Are you ready to watch your teen daughter achieve that personal VICTORY she desperately desires?
Whether her goal is in individual or team sports, club activities or the science math Olympiad,
chances are, the standards are high.
Ideally, she shares her clear vision of the OUTCOME … that happy place where everything falls into place —the sweet taste of victory, the high-fives and the attention she quietly craves.
But, as you’ve likely experienced, sometimes instead, your daughter shows up to her event feeling …
- Anxious and unable to focus
- Overcome by negative mind-chatter
- Set on unrealistic expectations
I’ve seen this happen repeatedly. As a parent, it’s tough to watch and hard to handle.
On a cognitive level you hope she’ll reflect on her experience and build resiliency as a result. After all, learning how to navigate the bumps in life is an essential skill.
If the experience leaves you with a heavy heart, you may be tempted to offer your daughter well-meaning, confidence-enhancing reassurances.
Unfortunately, this usually backfires because she doesn’t want to hear you dismiss the significance of her perceived failure or suggest an alternative activity she’ll excel in.
So, what can you do to support your teen when she doesn’t meet her expectations?
Take a deep breath … and … look below the surface.
Chances are, your daughters desire to nail a particular outcome is rooted in the thoughts she has about her own self-worth.
When the time feels right, have an exploratory conversation with your daughter about the difference between GOALS and EXPECTATIONS.
- Future focused – Where do you want to be? What are one or two steps you can take today to move you toward your goal? If your negative mind-chatter surfaces, acknowledge the thought and then remind yourself that you’re consciously forging a new path.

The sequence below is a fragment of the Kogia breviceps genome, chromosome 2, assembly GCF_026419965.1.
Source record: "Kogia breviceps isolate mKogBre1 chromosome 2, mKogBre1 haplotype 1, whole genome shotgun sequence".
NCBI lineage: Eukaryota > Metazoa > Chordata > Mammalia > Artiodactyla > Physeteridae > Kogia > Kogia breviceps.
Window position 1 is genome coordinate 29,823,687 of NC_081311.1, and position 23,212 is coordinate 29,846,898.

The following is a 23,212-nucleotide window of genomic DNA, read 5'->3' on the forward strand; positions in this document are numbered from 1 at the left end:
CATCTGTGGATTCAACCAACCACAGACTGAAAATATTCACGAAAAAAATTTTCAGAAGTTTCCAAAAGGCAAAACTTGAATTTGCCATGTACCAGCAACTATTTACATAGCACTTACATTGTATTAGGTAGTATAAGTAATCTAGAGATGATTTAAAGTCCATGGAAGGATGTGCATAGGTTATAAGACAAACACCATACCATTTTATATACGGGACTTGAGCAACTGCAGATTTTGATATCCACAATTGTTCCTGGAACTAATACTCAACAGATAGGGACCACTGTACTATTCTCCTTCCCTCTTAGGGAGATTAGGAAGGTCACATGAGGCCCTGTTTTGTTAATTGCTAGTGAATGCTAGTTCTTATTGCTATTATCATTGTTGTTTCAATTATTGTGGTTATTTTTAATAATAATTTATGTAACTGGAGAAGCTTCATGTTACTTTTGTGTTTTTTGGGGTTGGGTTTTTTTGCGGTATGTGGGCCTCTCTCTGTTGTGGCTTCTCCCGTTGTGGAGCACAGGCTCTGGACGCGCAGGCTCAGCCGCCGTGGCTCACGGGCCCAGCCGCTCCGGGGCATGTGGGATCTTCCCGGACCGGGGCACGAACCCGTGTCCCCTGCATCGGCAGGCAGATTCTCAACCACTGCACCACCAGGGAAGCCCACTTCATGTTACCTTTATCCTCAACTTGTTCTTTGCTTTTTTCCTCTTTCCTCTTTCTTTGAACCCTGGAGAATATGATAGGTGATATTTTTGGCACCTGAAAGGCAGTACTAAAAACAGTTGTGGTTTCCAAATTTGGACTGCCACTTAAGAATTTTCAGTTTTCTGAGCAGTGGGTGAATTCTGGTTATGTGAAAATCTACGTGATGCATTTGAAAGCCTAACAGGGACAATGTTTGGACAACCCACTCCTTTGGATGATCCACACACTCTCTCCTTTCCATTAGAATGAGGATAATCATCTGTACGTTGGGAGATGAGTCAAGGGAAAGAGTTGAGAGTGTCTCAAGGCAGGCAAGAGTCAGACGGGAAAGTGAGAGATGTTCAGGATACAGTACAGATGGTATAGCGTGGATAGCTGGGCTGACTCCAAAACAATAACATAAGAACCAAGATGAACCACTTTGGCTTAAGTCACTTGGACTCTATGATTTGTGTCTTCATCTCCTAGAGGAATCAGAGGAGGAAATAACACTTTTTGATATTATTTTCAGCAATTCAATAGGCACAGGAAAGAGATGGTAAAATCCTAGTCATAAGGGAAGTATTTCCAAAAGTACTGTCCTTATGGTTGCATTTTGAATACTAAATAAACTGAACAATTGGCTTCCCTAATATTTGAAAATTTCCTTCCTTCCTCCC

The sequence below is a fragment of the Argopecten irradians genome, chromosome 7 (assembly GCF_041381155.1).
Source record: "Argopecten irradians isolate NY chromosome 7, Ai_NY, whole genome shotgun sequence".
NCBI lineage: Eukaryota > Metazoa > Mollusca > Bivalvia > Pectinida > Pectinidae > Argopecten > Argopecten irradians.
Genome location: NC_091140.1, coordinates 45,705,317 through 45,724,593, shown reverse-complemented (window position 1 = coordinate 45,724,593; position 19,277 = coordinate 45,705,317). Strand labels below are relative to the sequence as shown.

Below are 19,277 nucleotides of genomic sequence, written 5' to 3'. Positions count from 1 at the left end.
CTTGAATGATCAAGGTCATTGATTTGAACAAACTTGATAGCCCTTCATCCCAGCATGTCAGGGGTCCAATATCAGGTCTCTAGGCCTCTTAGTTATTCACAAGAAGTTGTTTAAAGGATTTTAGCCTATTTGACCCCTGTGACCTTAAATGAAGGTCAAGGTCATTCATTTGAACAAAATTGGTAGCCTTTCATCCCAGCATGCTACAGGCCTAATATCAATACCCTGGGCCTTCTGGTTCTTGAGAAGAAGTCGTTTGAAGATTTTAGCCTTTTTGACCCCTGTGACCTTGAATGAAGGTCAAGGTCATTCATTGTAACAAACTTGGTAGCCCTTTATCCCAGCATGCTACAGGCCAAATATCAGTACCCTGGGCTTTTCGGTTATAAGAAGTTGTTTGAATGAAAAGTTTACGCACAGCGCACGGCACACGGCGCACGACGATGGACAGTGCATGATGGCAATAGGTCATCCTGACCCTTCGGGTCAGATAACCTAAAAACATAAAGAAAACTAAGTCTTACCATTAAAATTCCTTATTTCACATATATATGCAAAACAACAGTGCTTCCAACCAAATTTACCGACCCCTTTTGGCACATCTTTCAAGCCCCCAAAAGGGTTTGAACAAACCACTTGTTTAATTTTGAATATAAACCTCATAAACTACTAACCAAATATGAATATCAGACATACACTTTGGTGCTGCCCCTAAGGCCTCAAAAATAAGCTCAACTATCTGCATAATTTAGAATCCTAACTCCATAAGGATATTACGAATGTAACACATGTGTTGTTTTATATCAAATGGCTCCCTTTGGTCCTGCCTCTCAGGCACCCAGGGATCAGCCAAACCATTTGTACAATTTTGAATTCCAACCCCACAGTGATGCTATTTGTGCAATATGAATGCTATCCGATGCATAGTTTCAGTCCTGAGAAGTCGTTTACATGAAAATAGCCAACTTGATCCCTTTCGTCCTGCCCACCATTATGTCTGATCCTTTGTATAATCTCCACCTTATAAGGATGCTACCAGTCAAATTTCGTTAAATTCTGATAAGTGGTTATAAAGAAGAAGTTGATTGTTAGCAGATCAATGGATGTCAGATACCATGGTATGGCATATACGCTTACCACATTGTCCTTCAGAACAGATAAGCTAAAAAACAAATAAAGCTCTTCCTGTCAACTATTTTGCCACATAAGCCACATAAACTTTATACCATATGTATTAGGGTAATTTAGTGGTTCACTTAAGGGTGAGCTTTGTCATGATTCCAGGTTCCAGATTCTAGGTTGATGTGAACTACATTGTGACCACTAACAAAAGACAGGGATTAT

- Forgiving – Embrace a growth mindset, where you’ll allow yourself to re-evaluate and re-calibrate as you work toward your goal. You’ll practice being compassionate with yourself by observing your mistakes and recognizing that you’re human … and human beings make mistakes.
- Feel good – Stop for a moment and pay attention to your heart rate, your posture and the space between your brows. If you’re tense and anxious, it’s time to stop and re-consider your intentions. Goal setting that comes from your heart will energize you and you’ll be excited to share your ideas with friends and family.
- Shame builders – You’ll have thoughts that are rooted in scarcity (I’m not enough). You’ll keep your desires a secret for fear of failure or rejection. If your thoughts and feelings are rising and falling like a roller-coaster ride, your expectations may be ego-driven. Your ego likes to stir up internal drama and self-doubt.
- Should makers – Are you “shoulding” all over yourself by saying “I should have __________!” When you start comparing yourself to someone else, the “should” statements arise. Self-comparison will lead you down the road of despair … every time.
- Short term – Guilting yourself into action is not going to motivate you and it’s not sustainable. The high you get from instant gratification is short term and won’t have enough momentum to move you toward your goal.
Remember, your daughter is growing into her own person, but you can still play an important role in her development, especially when it comes to helping her set realistic, reachable goals.
When you engage in an exploratory conversation, she’ll begin to build an awareness of who she is, what her heart desires and how to move forward with self-love and compassion.
It’s important for her to feel joy and take pride in the small steps and little victories because this is where she’ll build character and discover what she’s made of.
One of my daughter’s favorite quotes is “You were born an original, don’t die a copy.” ~ John Mason
Do you have a favorite quote or saying? Share it with us here!